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Understanding Systems Thinking

Enrolled: 5 students
Lectures: 26
Level: Beginner

This course is a comprehensive introduction to the area of systems thinking and theory that is designed to be accessible to a broad group of people. The course is focused upon two primary achievements; Firstly providing students with the key concepts that will enable them to see the world in a whole new way from the systems perspective, what we call systems thinking. Secondly the aim is to provide you with the standardized language of systems theory through which you will be able to describe and model systems of all kind in a more coherent fashion whilst also being able to effectively communicate this to others. This course requires no prior specific knowledge of mathematical modeling or science, as we will be starting with the very basic model of a system and then building upon this to create more sophisticated representation. The course is broken down into four main areas. Firstly we will start the course with an overview to systems thinking making a clear distinction between or traditional methods of analytical reasoning and the alternative method of synthesis that forms the foundations of system thinking. Next we will delve into systems theory to start building our model of a system, clearly defining what exactly a system is and is not. During the rest of this section we will build upon this model by adding the concepts of efficiency, functionality and talking about energy and entropy. In the third section to the course we will develop our model into a more powerful framework by adding the concept of the system’s environment, discussing systems boundaries, synergistic interactions between systems and the emergence of hierarchical structure out of these synergies. In the last section we will look at different models for capturing how systems change over time what is called system dynamics, here we will explore the ideas of feedback loops, causal loop diagrams and the phenomena of homeostasis. Finally we wrap-up the course with a discussing of systems science, looking at how and why it is of relevance to us.

 

Overview

1
Systems thinking Overview
7 minutes
2
Synthesis & Analysis
5 minutes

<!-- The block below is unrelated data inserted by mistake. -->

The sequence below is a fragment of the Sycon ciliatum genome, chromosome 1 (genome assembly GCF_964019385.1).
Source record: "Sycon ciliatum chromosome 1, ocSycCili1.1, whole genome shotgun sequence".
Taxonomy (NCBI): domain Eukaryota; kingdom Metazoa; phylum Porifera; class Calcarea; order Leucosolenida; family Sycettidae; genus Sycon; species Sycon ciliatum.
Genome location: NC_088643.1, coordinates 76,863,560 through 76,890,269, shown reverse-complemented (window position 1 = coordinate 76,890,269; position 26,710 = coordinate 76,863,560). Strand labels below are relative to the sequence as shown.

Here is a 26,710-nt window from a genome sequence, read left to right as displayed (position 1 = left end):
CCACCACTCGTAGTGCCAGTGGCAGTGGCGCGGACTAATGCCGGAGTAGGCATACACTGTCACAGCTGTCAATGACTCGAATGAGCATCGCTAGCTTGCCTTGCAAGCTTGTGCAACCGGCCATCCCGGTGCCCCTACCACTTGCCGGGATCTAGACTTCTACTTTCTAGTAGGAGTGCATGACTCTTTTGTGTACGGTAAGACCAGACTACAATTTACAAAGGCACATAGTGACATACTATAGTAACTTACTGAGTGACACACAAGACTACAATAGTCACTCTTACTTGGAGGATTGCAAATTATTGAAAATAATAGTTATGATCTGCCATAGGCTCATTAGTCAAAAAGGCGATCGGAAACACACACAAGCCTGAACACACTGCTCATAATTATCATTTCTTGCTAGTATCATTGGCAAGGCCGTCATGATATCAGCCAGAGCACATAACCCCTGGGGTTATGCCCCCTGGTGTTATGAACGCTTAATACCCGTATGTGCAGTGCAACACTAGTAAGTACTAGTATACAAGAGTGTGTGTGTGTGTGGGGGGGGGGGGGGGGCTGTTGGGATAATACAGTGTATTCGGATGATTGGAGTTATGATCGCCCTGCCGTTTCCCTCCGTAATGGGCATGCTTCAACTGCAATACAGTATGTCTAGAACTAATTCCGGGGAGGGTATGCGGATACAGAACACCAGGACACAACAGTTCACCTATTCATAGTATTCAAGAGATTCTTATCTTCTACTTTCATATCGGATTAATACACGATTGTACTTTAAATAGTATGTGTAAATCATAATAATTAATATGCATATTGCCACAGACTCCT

MODEL OF A SYSTEM

1
Sets & Systems
5 minutes
2
System Functions
6 minutes
3
System Efficiency
6 minutes

SYSTEM ENVIRONMENT

1
Systems Boundary & Environment
6 minutes
2
Synergistic Relations
6 minutes

EMERGENCE

1
Emergence
6 minutes
2
Systems Hierarchy & Abstraction
7 minutes

SYSTEM DYNAMICS

1
System Dynamics
6 minutes
2
Systems Homeostasis
7 minutes

SYSTEMS SCIENCE

1
Systems Science
7 minutes

The limitations Of Reductionism

1
1
2
2
3
3
4
4

The Potential Of Complexity

1
1
2
2
3
3

New Thinking For A New World

1
1
2
2
3
3
4
4
5
5
6
6
7
7
Why systems thinking? Because it is not about climate change, cybersecurity, inequality, water, migration, as it may appear, it is about complexity, and that is why there are no solutions inside the simplified linear boxes we have created, any form of sustainable solution is on the other side of complexity and getting to the other side of complexity is about systems thinking. I think we are going nowhere without changing the paradigm, changing the fundamental assumptions through which we construct our understanding of the world, and I would say that change in paradigm is all about systems thinking. Firstly what is system thinking, again many different opinions on that, I would say that it is a way of thinking characterized by a holistic view of the world, which means that we are always looking at things in relation to the whole that they form part of. So if you are looking at a plant you are trying to understand it in the context of the whole ecosystem, if you are looking at a car then you try to see it in the context of the whole transport system. The opposite mode of reasoning is reductionism which breaks things down and looks at the properties of the parts.

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Understanding Systems Thinking
Price:
Free